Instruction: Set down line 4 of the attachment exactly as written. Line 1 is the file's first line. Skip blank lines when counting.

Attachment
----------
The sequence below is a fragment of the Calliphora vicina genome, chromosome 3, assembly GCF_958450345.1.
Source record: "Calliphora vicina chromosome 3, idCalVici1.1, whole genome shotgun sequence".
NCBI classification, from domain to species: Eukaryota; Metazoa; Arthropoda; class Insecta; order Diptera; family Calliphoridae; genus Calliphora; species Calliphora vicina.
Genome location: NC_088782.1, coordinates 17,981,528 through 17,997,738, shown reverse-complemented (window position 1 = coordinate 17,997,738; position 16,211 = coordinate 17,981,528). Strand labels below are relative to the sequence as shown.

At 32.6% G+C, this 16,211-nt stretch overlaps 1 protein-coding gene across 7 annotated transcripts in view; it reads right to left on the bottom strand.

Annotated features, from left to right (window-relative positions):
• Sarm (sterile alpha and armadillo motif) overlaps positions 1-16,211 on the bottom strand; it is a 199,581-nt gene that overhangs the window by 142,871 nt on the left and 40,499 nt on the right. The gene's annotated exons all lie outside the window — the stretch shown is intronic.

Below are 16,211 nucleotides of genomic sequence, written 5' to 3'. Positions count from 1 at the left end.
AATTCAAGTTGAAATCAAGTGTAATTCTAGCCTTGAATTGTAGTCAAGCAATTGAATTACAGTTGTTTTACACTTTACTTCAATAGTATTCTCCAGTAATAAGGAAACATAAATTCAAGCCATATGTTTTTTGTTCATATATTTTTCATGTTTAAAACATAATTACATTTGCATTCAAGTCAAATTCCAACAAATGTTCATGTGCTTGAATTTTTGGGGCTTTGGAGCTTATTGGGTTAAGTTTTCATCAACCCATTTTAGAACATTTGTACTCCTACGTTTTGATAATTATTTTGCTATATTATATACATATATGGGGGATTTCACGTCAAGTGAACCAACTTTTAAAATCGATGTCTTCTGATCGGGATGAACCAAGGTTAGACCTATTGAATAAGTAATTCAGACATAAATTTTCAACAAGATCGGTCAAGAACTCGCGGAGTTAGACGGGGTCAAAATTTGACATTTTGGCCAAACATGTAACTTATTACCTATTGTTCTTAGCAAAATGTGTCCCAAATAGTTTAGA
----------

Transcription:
Genome location: NC_088782.1, coordinates 17,981,528 through 17,997,738, shown reverse-complemented (window position 1 = coordinate 17,997,738; position 16,211 = coordinate 17,981,528). Strand labels below are relative to the sequence as shown.